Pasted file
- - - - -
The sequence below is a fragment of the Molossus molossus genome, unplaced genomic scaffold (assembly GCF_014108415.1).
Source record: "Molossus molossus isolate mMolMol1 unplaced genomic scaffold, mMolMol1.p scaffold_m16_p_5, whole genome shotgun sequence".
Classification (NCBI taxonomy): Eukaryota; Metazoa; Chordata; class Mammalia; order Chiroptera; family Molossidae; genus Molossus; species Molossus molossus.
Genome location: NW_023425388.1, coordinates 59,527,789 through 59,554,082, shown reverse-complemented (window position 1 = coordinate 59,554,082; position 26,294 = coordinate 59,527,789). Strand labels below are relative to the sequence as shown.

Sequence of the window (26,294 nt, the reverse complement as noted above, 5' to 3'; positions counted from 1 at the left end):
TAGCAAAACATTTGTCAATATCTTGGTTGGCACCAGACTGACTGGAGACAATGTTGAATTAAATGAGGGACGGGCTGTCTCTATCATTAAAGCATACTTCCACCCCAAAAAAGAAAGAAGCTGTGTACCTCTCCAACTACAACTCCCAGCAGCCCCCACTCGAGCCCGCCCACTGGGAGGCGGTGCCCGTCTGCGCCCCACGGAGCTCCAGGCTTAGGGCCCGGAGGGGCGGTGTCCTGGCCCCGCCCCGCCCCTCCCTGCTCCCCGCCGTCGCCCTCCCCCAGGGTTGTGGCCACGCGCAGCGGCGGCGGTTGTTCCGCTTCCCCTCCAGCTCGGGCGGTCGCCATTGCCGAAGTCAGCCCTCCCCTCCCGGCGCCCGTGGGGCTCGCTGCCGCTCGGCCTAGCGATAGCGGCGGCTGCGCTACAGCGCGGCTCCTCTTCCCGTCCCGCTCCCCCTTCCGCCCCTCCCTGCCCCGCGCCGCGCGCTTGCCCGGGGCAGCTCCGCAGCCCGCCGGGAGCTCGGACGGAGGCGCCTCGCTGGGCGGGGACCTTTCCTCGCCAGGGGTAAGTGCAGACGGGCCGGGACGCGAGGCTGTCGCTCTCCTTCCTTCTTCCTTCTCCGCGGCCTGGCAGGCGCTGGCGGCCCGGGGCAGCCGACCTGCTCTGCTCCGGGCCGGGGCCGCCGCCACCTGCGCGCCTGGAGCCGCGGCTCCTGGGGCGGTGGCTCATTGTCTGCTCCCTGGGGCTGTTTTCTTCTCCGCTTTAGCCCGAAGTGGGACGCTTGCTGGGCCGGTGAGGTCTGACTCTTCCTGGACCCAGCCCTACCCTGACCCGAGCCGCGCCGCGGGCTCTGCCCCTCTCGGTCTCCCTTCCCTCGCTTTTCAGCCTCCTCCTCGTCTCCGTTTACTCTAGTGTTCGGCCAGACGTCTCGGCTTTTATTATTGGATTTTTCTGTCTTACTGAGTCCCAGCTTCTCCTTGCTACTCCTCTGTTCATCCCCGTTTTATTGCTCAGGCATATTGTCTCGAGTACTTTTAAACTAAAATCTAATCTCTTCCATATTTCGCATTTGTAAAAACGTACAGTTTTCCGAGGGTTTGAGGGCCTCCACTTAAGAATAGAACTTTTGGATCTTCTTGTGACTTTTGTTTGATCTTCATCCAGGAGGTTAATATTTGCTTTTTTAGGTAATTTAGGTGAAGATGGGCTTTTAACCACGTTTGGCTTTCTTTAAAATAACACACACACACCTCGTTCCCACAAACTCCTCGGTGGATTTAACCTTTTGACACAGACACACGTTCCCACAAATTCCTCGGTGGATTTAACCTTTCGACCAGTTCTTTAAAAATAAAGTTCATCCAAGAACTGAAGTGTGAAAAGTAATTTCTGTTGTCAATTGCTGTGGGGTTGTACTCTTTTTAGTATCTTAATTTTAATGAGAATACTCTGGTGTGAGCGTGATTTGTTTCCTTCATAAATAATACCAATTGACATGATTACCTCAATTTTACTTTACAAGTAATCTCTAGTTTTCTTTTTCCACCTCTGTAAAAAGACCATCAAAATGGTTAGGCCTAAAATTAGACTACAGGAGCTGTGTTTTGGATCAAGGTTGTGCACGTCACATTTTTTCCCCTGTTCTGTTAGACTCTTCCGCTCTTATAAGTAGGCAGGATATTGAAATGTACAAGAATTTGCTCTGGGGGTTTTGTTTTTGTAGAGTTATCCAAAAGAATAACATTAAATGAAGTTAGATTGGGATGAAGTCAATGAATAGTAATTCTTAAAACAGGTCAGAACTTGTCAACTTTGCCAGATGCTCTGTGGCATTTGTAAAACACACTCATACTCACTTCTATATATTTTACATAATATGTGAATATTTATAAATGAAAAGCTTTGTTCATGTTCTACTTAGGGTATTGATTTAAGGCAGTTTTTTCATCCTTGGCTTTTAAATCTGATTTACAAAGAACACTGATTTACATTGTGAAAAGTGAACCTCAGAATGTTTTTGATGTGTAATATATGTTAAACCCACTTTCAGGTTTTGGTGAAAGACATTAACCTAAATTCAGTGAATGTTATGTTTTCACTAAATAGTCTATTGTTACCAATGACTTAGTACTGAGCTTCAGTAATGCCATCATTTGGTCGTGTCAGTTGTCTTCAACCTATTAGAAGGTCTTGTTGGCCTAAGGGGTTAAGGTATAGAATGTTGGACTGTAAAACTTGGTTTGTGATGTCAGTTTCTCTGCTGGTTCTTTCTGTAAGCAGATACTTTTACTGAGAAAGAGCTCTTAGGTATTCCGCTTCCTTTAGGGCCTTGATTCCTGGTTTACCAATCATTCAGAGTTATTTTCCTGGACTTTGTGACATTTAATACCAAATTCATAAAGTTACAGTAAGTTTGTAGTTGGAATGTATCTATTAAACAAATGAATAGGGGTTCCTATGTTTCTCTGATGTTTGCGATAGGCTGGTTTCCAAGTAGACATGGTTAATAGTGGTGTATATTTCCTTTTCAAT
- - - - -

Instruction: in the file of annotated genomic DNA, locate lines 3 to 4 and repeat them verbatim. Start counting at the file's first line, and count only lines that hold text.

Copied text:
Classification (NCBI taxonomy): Eukaryota; Metazoa; Chordata; class Mammalia; order Chiroptera; family Molossidae; genus Molossus; species Molossus molossus.
Genome location: NW_023425388.1, coordinates 59,527,789 through 59,554,082, shown reverse-complemented (window position 1 = coordinate 59,554,082; position 26,294 = coordinate 59,527,789). Strand labels below are relative to the sequence as shown.